The unprovoked invasion of Ukraine by Russia has already resulted in a grave humanitarian crisis which will have many unknown long-term impacts, and it can be difficult to understand and project what these impacts may be. One such impact with potentially serious consequences is the strained relationships in science diplomacy and Arctic cooperation.
Fulbright is founded on the very principles of exchange and cooperation, and the Fulbright community deeply understands the professional, personal, and global benefits of international knowledge exchange and collaboration. Year after year and around the world, we see how science diplomacy and educational exchange contribute to the growth of scholars, specialists, artists, activists, and engaged citizens. Science diplomacy forms personal and professional relationships that contribute to international cooperation at the national and political levels. Even when international relationships are tense or lack good communication, scholars in all academic disciplines can still speak each other’s language – scholarly inquiry, passion for knowledge, and academic collaboration exist outside of national borders.
Now things are different. Because of the blatant violation of international law and human rights by Russia on Ukrainian sovereign land, national governments, organizations, and companies are reacting by imposing sanctions. International science and policy bodies are doing the same. On March 3rd, the Joint Statement on Arctic Council Cooperation from Canada, the Kingdom of Denmark, Finland, Iceland, Norway, Sweden, and the United States condemned Russia’s unprovoked invasion of Ukraine, noting the grave impediments to international cooperation and deciding on “temporarily pausing participation in all meetings of the Council and its subsidiary bodies.” Similarly, the Arctic Science Summit Week to be held March 26th – April 1st in Tromsø will be closed to individuals representing Russian institutions, organizations, and businesses both on-site and online. The International Arctic Science Consortium “unreservedly condemns the unprovoked Russian invasion of Ukraine and the resulting war and loss of life and human suffering this causes” and will take further decisions regarding its international cooperation activities at the Arctic Science Summit Week.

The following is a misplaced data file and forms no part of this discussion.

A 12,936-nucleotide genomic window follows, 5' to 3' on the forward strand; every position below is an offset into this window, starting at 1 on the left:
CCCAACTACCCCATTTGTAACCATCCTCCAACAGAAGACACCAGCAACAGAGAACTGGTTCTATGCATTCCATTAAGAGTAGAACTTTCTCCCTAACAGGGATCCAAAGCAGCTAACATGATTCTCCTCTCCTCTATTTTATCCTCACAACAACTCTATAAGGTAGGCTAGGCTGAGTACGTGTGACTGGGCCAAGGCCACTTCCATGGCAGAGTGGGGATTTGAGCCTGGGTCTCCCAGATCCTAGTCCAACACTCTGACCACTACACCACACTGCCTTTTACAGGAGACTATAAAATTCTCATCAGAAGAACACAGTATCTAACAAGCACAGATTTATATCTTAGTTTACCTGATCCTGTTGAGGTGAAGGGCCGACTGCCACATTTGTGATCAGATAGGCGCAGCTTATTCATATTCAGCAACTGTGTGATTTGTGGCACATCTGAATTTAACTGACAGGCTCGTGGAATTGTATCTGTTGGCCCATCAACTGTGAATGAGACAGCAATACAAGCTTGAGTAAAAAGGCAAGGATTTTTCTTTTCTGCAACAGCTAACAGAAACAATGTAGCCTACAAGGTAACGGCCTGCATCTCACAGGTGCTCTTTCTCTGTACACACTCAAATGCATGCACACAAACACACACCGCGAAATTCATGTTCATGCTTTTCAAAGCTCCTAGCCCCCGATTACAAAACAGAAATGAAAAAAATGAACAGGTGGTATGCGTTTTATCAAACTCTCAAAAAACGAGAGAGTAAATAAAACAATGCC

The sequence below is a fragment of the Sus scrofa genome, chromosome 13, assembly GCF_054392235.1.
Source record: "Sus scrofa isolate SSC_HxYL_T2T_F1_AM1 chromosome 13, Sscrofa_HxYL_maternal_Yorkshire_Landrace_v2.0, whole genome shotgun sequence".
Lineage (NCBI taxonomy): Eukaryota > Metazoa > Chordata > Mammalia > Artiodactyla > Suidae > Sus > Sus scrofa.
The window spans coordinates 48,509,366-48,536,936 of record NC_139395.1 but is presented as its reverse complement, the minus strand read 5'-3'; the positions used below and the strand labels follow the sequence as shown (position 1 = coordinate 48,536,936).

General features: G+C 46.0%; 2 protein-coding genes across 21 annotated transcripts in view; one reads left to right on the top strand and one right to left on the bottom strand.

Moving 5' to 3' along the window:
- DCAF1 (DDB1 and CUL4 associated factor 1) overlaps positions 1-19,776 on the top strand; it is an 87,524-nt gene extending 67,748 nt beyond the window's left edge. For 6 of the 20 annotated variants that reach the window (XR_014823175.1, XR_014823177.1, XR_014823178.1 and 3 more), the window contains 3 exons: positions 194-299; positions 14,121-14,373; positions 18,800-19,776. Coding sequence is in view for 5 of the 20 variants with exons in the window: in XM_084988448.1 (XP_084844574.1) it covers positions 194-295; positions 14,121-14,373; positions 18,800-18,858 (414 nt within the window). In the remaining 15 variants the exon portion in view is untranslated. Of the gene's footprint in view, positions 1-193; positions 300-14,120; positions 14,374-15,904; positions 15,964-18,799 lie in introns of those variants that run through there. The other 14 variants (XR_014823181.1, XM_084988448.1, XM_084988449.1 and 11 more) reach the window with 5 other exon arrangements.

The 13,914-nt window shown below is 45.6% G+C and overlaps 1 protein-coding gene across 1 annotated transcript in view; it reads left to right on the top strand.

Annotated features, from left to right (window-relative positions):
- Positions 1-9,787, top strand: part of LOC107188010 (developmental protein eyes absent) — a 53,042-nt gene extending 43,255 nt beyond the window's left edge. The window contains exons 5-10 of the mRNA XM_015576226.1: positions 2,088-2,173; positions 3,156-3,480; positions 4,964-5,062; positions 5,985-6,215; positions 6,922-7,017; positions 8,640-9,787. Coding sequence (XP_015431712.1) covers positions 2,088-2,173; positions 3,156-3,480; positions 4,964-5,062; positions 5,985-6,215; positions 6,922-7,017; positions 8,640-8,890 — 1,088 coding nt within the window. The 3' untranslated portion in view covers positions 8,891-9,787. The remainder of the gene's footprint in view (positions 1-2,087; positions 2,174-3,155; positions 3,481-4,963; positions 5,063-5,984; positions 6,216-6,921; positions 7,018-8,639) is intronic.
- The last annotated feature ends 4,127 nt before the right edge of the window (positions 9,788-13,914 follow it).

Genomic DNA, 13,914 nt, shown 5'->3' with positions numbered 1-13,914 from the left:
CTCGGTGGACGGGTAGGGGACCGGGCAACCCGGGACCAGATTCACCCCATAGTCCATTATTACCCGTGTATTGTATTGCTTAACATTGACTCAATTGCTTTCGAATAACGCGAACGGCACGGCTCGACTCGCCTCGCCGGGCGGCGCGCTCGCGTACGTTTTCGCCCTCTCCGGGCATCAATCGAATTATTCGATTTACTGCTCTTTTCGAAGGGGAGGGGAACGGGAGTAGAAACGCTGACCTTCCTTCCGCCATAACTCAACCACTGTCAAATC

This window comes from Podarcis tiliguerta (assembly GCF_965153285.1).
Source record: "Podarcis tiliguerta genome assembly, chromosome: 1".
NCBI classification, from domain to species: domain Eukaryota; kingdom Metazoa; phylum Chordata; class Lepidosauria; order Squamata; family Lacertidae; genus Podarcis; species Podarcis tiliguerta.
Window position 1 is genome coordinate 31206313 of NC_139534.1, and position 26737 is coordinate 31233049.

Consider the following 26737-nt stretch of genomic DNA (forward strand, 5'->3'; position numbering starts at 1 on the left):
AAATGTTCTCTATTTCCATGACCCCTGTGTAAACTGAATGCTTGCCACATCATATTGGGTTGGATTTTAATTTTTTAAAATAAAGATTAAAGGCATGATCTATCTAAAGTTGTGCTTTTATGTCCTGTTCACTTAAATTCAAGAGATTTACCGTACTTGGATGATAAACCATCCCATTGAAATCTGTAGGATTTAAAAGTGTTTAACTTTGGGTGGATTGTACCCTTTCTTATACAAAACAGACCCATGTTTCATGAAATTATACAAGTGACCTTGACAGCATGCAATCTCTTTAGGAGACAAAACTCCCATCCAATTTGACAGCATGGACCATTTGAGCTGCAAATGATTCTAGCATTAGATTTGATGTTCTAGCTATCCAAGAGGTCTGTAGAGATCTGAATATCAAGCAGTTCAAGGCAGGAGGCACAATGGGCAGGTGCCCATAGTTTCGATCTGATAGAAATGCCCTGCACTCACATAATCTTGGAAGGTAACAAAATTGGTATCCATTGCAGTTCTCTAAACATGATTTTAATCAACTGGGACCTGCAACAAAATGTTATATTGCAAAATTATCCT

The Arctic is warming at a faster pace than the rest of the world and climate change impacts can already be experienced by the four million people who call the Arctic home. Climate change mitigation and adaption depends on good science. Good science depends on good collaboration. As the International Science Consortium states, “Our capacity to work collaboratively on global challenges, and on cutting edge research such as Arctic and space research, is only equal to our capacity to maintain strong collaboration amidst geopolitical turmoil. Ultimately the isolation and exclusion of important scientific communities is detrimental to all.”
For us in the Arctic research world, this breakdown of collaboration, while certainly warranted given the gravity of the situation, also comes at a cost. We hope for a swift resolution and in the meantime will help to provide support for our colleagues in Ukraine and Russia who are impacted.
Dr. Catherine Chambers
Fulbright Commission Iceland Board Member
Senior Scientist, Stefansson Arctic Institute
Research Manager, University Centre of the Westfjords